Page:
• Specification Quality Assurance: For major shipbuilding and offshore construction and conversion projects, significant contract price growth can be minimized by subjecting the proposed contract specifications and drawings to an independent quality assurance review process. A thorough review of proposed contract documents should be undertaken to identify ambiguities, incomplete items, and inconsistencies in order to assure a less-troublesome contractual relationship than may otherwise develop.


Definitions vs. Controversy in Ship Repair and Construction – Which Do You Prefer? (Part 1 of 2)

The question in the title of this article is, of course, almost nonsensical. Given an opportunity to choose between definitions or controversy, professionals in the marine industry would chose definitions over controversy. Examination of many ship repair, conversion and construction specifications leads to the observation that, perhaps inadvertently, controversy has been selected instead. Here are some examples and lessons learned.
  • Electronically Transmitted Drawings: A shipyard commenced construction of large vessel. It also arranged with the vessel purchaser’s staff to receive electronically the entire set of contract drawings. From these drawings, the shipyard would proceed to develop the design details as needed for construction. The drawings were received electronically, but not as a CAD files, which could be utilized by the shipyard. The drawings were PDF files, which are essentially just ‘pictures’, not files that can be altered. Those ‘electronic’ files were no more useful than if the shipyard had received paper printed drawings. Lesson learned: Define ‘electronic’ with greater precision so there is no misunderstanding about the form that the information will be transmitted and received.
  • Renew: Due to grounding in a channel, the rudder of a ship was damaged. The repair specification called for the shipyard to “renew” the rudder. What is meant by “renew”? The ship owner’s representative rejected the shipyard’s repair of the rudder, stating that “renew” meant to build a new one. In contrast, the shipyard said renew meant to make the old one like new by repairing it, making new only the damaged portions. Perhaps the ship owner’s idea would have been better expressed by stating that the shipyard was to “replace the rudder with one of all new materials.”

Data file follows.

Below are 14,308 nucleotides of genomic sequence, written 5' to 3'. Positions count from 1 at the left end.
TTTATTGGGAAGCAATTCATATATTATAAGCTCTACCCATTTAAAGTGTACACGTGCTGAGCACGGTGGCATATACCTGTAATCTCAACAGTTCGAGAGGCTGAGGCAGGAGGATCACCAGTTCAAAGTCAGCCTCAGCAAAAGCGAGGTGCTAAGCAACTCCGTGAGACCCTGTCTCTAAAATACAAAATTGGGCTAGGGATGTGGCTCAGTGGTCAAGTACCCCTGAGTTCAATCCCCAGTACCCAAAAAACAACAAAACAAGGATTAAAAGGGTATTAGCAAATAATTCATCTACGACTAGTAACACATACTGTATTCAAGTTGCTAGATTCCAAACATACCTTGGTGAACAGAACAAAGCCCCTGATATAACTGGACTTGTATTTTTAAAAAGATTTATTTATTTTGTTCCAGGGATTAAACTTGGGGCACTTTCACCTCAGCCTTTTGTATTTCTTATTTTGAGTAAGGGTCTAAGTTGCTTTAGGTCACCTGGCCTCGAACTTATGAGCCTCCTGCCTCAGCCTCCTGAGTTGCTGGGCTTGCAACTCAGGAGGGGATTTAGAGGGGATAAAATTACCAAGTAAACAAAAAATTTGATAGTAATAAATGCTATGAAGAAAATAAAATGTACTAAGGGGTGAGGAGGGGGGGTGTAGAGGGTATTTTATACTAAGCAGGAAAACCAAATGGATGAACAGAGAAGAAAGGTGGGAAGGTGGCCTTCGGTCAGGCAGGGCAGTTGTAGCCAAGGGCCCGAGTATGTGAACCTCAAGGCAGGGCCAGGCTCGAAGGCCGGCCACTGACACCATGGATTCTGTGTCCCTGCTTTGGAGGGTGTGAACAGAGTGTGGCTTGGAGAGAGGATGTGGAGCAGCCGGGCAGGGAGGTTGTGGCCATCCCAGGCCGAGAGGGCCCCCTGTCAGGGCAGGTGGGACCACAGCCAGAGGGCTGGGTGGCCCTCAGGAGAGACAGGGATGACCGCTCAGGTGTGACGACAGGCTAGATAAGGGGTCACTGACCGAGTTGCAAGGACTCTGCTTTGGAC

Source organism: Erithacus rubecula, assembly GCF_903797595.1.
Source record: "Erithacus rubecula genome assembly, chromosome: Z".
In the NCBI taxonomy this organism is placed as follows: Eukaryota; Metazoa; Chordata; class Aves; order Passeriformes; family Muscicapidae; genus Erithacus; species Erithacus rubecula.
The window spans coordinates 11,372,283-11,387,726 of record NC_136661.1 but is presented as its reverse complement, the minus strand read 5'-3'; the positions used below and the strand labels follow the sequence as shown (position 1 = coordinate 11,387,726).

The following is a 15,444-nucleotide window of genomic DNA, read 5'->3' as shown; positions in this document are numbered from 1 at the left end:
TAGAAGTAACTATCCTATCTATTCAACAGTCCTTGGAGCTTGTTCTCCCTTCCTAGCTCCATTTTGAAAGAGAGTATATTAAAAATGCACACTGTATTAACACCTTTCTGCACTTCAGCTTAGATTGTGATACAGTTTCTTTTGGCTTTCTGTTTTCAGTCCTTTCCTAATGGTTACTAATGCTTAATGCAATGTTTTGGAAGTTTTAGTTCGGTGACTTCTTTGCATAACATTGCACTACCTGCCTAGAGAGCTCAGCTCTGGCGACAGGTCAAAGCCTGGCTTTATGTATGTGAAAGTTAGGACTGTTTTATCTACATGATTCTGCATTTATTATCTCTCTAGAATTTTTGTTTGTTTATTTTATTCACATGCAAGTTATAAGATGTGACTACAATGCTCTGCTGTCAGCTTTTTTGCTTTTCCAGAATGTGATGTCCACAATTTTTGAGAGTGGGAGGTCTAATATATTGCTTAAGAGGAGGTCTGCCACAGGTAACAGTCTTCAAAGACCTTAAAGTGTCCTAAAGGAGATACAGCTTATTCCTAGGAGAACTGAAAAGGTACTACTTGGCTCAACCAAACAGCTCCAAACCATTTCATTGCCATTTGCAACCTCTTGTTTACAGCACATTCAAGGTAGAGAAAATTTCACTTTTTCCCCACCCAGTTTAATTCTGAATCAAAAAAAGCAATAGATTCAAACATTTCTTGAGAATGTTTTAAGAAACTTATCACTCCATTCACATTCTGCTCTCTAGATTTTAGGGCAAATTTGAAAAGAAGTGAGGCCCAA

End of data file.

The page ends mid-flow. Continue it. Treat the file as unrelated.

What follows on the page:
• Pressure Test of Hydraulic Piping: The specifications called for a pressure test to confirm the integrity of joints in a hydraulic piping system. However, that specification did not define the nature and type of test. A dispute arose about what medium to use to create the pressure: air, water or hydraulic oil. A naïve owner’s representative argued that hydraulic oil should have been used. The shipyard pointed out that if there was any leak, it would be detected by seeing oil spray onto nearby fittings and equipment (hopefully without a resultant fire). If water was used for pressure tests, contamination of the subsequently-used hydraulic oil may result. Perhaps a combination of air test (with soap solution on the exterior of joints) followed by an oil pressure test may be the preferred solution. Other possibilities exist, too. More to the point, a specification requiring tests should state the testing mechanism. Otherwise it can be expected that a contractor will select the least-cost solution for the test.
  • Generator Load Test: A specification called for the replacement of a ships service diesel generator, with subsequent testing to confirm proper operation and controls. The means and extent of testing were not defined. After installation, the shipyard sought to test the SSDG using ship’s equipment for the electrical load. The vessel’s chief engineer as well as the port engineer would not allow that; they expected that the shipyard would use a test load bank instead. The shipyard pointed out that because the specification did not mention a load bank, the rental of one was not included in the bid. This problem involving both cost and delay would have been avoidable if the means of the test was defined. Again, this was an opportunity for the ship owner to appreciate that the contractor would select a least-cost solution unless the specification clearly required otherwise.

To read more, see Part 2 of this article.